To determine the prevalence of daily tooth brushing and evaluate some variables associated. A cross-sectional study was carried out in 320 schoolchildren six to nine years old in Campeche, Mexico. Information on sociodemographic and socio-economic variables, oral hygiene practices and attitudes were collected through a questionnaire. The frequency of tooth brushing was categorized as "0" = fewer than seven times/week, "1" = at least once a day. In the analysis, nonparametric tests were used. Mean age was 6.99 +/- 1.00 years, 52.5% were boys. The prevalence of daily tooth brushing was 81.6%. In bivariate analysis, the prevalence of tooth brushing was higher (p < 0.05) among the children of mothers with higher schooling (9.80 years vs 8.47 years, p < 0.05), and in younger children (84.6% in 6-7-year olds vs 71.2% in 8-9-year olds, p < 0.05). A slight, non-significant association (p < 0.10) was noted between the current frequency of tooth brushing and an earlier age when the child first started brushing with toothpaste. There were no statistically significant differences (p > 0.05) in the frequency of tooth brushing by gender or by the mother's attitude toward the oral health of her child. The prevalence of daily tooth brushing was high compared to other studies. Mother's maximum level of schooling (as an indicator of socio-economic position) was associated with higher frequency of tooth brushing. Maternal characteristics are associated with the oral health behaviour of their children.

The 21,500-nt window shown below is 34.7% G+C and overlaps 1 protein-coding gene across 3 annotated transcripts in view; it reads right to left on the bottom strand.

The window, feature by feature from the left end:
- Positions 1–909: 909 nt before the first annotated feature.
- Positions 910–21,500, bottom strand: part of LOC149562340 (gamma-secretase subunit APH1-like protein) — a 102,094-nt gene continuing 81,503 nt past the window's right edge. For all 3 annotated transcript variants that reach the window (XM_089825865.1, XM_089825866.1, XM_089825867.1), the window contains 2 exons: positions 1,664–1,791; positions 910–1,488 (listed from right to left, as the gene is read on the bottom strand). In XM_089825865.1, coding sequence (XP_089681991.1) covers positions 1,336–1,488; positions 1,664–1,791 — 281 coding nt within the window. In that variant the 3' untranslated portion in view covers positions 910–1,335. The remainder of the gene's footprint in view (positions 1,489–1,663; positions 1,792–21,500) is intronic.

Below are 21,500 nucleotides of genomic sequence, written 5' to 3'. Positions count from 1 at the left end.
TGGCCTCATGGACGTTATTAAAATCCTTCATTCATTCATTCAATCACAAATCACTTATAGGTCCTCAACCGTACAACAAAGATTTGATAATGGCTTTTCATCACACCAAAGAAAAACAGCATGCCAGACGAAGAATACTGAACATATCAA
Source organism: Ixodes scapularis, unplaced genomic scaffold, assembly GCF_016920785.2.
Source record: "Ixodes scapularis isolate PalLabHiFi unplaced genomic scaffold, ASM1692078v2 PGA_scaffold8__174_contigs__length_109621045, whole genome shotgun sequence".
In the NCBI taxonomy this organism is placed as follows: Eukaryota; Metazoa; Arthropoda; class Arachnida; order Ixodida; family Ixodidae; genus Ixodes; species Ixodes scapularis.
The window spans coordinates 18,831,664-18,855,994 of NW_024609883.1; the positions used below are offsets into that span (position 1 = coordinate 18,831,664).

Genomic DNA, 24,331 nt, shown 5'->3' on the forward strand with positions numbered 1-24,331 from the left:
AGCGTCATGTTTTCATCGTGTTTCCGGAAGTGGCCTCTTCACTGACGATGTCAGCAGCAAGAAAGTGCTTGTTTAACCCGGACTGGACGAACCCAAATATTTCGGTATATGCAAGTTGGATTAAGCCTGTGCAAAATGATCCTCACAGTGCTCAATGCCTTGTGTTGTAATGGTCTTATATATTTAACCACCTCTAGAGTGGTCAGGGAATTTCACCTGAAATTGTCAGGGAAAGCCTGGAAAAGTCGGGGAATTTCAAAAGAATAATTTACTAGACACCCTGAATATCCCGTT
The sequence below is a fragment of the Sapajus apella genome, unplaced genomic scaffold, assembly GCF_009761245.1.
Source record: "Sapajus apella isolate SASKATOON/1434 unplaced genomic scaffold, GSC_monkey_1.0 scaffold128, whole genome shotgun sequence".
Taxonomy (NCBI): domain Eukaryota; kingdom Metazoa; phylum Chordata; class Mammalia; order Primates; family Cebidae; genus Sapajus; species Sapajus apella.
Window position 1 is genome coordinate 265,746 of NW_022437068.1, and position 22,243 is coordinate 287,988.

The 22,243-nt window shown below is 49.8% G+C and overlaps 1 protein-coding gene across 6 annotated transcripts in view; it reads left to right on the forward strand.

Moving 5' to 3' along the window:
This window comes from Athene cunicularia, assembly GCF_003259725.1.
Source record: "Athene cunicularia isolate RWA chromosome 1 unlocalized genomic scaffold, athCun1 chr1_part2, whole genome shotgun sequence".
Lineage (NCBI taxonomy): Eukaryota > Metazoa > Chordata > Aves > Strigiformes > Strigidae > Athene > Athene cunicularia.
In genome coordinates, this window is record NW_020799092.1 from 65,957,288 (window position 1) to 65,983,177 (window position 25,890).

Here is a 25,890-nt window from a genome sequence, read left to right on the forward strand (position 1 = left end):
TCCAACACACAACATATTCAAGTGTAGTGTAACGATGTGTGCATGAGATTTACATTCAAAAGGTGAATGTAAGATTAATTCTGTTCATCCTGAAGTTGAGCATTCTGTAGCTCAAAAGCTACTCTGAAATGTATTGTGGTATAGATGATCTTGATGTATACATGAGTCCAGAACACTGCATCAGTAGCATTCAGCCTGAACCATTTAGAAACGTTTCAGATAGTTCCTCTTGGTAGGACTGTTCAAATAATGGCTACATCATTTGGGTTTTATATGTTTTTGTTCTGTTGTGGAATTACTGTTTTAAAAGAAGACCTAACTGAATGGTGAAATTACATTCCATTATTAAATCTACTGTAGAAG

|Original language||English (US)|
|Number of pages||5|
|State||Published - Jan 2013|
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